As an adult, I rarely let situations build to where I get angry so I will confront people when I feel it's appropriate. This is usually along the line of the 'pick the battle' type scenario. When it's justified in my mind I have no problem venting but I generally will have tried other techniques to get my disagreement across civilly. However on a few occasions for whatever reason when you cannot remove yourself from a situation then the 'anger' needs to vent.

Generally, in my early work years I would vent via displaced aggression after work with sports I found baseball batting cages are great for this - see ball hit ball or chopping wood. If something in the workplace is not under my control and the anger is building up to due to someone or something else I will use same approach: civil approach early, if behavior / situation doesn't change then I get aggressive.

Most frustration on the job I experienced is when dealing with ignorant bully or child like types. You can't rationalize with them. In manufacturing environment I had a guy report to me who was responsible for mixing dye and he got all mad once like a kid throwing the dye powder pack in the air punching a hole in a container (which leaked pellets all over) and making a mess. I simply turned handed him the broom and said, 'you made a mess, clean it up' and left while he's yelling, "No one talks to me that way my parents don't talk to me that way" etc... In that environment I'm not a baby sitter.

Another guy who didn't report to me at that place would constantly try to bully me or intimidate me or simply rattle my cage in this type of scenarios since i really had nothing to do with him I'd ignore him and give him a look of are you for real?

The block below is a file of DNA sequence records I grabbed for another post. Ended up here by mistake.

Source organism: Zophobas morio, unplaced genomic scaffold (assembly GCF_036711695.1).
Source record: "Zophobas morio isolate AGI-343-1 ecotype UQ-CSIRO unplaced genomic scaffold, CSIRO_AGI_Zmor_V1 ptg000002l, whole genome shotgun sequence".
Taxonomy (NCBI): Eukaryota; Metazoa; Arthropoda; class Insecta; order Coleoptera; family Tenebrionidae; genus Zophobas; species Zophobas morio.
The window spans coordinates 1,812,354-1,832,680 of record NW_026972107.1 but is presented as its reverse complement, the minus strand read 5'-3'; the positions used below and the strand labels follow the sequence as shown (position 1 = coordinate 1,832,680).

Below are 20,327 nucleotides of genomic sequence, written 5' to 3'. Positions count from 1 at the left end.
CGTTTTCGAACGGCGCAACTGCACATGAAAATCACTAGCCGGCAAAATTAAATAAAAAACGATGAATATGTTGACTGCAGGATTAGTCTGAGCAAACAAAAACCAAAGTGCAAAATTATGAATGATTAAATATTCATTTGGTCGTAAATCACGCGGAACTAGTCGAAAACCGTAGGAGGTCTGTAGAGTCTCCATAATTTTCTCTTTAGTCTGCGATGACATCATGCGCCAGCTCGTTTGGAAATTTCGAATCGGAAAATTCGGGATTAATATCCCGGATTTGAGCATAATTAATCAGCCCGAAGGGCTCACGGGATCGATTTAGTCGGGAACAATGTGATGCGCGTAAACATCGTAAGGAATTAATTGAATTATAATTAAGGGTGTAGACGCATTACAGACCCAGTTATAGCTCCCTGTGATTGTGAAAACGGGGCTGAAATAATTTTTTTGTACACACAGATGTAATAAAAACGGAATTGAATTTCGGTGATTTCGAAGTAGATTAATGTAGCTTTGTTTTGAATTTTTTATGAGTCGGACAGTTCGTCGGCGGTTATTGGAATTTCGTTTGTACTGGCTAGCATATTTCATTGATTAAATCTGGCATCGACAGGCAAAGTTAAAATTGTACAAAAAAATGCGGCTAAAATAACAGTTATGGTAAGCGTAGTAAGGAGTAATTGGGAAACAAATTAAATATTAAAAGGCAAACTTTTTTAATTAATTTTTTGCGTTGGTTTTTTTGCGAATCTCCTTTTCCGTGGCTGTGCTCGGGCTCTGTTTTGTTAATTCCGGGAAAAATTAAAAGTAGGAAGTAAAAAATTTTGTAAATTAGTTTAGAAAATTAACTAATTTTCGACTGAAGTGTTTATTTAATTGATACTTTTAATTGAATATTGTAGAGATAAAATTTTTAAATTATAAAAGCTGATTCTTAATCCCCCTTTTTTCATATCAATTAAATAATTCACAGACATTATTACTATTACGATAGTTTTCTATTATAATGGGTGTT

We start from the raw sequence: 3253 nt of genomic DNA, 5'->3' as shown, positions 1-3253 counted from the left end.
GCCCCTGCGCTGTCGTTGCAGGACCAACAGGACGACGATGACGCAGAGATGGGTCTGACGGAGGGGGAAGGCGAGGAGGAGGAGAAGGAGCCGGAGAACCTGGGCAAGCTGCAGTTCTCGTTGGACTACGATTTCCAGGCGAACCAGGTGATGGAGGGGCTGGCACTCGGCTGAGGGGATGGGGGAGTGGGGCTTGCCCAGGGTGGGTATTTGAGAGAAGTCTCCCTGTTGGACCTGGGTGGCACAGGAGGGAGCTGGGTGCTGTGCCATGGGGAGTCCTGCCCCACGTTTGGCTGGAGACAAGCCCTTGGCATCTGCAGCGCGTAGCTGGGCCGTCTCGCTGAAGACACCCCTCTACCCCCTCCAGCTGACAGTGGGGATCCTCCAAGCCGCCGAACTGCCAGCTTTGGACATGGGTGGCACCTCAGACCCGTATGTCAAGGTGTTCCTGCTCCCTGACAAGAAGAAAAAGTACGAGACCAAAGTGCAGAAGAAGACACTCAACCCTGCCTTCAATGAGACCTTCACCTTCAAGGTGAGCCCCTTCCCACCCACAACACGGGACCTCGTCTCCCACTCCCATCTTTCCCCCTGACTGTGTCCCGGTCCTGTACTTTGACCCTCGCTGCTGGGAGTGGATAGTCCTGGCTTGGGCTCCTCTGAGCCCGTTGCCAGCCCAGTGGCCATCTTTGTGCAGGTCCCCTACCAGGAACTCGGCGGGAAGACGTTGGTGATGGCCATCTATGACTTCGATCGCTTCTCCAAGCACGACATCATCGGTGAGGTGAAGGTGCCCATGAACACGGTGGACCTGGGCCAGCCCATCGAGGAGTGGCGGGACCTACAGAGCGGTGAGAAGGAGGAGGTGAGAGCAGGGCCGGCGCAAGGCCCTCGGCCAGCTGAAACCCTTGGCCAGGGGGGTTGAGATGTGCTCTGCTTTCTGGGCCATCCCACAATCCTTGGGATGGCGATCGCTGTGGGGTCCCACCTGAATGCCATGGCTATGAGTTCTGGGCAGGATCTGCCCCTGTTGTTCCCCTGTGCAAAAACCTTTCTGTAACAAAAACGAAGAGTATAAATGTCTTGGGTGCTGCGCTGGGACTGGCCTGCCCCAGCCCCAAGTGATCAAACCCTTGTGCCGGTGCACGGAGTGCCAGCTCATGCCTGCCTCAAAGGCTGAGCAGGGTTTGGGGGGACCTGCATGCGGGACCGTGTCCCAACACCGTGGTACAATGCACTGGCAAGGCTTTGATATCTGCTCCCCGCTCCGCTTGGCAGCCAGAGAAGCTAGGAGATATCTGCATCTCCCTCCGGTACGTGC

Also had one of these types in a union job I had while in college the guy was a power tripper (union rep) who went around trying to find your 'proverbial button' to push. It must have gnawed at him to no end he couldn't get a rise out of me. So, much of the anger in workplace either response or outlet revolves around the work relationship scenario and the source of anger creation.

Once in job (professional office environment) I had co worker come over and tell me after a particular phone call with internal department, that he'd never heard me talk like that. The thing is, I always go for the cooperative approach first, but on the occasion when I get crossed, I have no qualms about tearing into someone (not with veins in neck popping or shouting, but clear forceful, "you're actions / behavior is unacceptable" and followed by a litany of reasons as too why). The instance I recall was one where my group was engaged for input on a project and then no followup was conducted before said project was implemented a few months later. It F'd things up for my group at the time and I let the project person have it.

Outside of family and work environments I avoid types of environments with a higher propensity of the bully posturing types that look for trouble that may 'create anger'. Although while driving if I am alone in vehicle and the 'distracted driving crowd' is out in full force, I have an ongoing colorful invective going to purge any anger building up
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Old 03-15-2013, 03:48 AM
 
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Originally Posted by EvilCookie View Post